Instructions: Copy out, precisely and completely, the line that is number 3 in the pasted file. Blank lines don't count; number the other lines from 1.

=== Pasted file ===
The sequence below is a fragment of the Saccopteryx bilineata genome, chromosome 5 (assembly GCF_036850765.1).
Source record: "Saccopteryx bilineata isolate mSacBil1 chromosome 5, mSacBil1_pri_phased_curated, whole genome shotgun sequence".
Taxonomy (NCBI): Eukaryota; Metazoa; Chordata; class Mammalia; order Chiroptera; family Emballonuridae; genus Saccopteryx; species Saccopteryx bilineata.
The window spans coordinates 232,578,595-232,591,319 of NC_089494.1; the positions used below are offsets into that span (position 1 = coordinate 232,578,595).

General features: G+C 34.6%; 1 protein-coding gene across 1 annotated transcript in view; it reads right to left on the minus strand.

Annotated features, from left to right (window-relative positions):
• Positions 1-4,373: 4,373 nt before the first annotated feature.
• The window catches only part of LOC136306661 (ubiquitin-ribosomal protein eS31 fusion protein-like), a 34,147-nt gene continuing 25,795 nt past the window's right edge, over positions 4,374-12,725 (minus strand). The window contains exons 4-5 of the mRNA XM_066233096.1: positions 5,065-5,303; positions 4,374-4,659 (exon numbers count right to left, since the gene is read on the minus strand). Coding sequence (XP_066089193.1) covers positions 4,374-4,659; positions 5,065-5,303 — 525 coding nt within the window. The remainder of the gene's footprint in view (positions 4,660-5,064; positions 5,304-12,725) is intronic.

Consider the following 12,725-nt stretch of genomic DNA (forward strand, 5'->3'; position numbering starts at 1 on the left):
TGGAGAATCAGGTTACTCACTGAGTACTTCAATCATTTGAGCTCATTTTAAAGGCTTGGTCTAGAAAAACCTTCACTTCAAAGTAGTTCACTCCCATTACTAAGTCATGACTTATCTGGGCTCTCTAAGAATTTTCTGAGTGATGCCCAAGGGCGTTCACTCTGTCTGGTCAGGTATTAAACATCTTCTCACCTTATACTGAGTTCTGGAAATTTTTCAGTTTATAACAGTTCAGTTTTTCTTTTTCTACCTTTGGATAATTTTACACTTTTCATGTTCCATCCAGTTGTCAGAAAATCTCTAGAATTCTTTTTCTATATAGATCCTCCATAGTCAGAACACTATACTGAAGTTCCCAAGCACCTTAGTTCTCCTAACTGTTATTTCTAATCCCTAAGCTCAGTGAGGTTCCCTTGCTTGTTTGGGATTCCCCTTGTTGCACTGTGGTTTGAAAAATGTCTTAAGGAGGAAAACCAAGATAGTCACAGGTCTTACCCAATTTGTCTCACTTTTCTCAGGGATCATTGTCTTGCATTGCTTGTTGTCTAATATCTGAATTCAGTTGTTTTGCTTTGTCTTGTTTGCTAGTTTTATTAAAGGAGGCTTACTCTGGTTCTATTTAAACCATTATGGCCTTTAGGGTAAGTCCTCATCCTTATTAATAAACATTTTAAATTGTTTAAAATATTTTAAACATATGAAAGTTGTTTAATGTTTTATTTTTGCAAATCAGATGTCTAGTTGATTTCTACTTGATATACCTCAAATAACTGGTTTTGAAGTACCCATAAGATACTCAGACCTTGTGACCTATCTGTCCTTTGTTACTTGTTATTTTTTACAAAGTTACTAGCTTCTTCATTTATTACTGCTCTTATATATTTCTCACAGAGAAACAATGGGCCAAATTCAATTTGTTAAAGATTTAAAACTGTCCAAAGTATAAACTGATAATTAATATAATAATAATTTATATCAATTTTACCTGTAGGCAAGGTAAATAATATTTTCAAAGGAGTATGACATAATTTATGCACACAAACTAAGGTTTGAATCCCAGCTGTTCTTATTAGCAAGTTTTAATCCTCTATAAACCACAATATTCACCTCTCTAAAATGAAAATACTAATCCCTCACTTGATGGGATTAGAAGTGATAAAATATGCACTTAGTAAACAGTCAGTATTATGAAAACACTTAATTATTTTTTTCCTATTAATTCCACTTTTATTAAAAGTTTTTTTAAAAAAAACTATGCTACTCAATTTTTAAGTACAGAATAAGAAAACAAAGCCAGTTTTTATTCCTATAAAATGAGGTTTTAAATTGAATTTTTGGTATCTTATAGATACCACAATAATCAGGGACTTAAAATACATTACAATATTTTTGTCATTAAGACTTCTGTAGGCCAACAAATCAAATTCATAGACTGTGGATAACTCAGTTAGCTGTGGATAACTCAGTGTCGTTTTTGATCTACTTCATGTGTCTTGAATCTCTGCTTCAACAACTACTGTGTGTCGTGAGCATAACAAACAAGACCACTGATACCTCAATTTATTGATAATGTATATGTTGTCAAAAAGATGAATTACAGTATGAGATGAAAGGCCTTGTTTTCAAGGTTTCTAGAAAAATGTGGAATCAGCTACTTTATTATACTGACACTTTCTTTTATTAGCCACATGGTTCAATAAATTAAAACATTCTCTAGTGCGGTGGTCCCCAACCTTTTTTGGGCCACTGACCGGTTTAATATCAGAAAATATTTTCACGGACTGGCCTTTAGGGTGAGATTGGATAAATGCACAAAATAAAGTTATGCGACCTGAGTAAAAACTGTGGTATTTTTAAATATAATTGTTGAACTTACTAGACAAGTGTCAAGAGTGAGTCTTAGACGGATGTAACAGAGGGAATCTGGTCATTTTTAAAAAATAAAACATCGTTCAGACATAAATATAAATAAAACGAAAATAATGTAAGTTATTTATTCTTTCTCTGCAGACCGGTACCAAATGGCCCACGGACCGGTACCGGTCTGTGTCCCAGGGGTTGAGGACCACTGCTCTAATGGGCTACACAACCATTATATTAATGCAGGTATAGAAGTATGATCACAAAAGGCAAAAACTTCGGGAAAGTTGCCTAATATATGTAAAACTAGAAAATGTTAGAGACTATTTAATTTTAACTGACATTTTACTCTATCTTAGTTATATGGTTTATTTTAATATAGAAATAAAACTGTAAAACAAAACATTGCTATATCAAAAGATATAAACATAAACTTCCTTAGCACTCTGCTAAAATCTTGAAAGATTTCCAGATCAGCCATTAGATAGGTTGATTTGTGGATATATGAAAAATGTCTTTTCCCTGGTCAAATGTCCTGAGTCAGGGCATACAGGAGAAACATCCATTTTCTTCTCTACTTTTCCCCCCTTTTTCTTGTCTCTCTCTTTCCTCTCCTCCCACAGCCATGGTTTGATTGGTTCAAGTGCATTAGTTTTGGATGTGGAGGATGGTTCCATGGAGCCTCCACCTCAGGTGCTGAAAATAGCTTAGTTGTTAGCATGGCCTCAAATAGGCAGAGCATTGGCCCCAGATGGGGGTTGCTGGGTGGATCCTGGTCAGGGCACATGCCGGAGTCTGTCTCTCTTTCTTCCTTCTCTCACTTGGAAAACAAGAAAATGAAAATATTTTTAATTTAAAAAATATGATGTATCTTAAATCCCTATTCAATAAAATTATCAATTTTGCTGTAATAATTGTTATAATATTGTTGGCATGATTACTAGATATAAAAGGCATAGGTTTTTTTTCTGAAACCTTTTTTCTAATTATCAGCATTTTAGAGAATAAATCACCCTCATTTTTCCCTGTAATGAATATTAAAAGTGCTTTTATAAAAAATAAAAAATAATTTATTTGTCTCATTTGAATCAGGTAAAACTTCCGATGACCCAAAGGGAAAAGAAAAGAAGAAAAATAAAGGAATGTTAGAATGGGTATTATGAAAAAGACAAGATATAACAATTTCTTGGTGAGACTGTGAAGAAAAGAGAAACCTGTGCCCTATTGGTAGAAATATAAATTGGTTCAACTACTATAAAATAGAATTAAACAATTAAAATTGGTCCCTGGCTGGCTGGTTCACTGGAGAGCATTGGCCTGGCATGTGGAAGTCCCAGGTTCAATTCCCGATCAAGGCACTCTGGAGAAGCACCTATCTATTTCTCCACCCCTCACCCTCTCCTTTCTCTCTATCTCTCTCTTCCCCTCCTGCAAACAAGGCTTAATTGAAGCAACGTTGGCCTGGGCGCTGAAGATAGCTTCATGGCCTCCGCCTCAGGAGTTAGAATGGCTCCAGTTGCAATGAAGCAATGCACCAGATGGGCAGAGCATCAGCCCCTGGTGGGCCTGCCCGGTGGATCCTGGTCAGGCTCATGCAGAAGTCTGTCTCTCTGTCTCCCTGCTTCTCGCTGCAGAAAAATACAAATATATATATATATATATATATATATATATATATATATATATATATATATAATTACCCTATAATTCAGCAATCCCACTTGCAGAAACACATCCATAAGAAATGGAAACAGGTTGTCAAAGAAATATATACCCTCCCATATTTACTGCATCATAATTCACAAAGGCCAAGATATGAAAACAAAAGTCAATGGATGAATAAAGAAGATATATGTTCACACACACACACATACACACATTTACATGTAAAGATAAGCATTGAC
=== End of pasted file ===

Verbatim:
Taxonomy (NCBI): Eukaryota; Metazoa; Chordata; class Mammalia; order Chiroptera; family Emballonuridae; genus Saccopteryx; species Saccopteryx bilineata.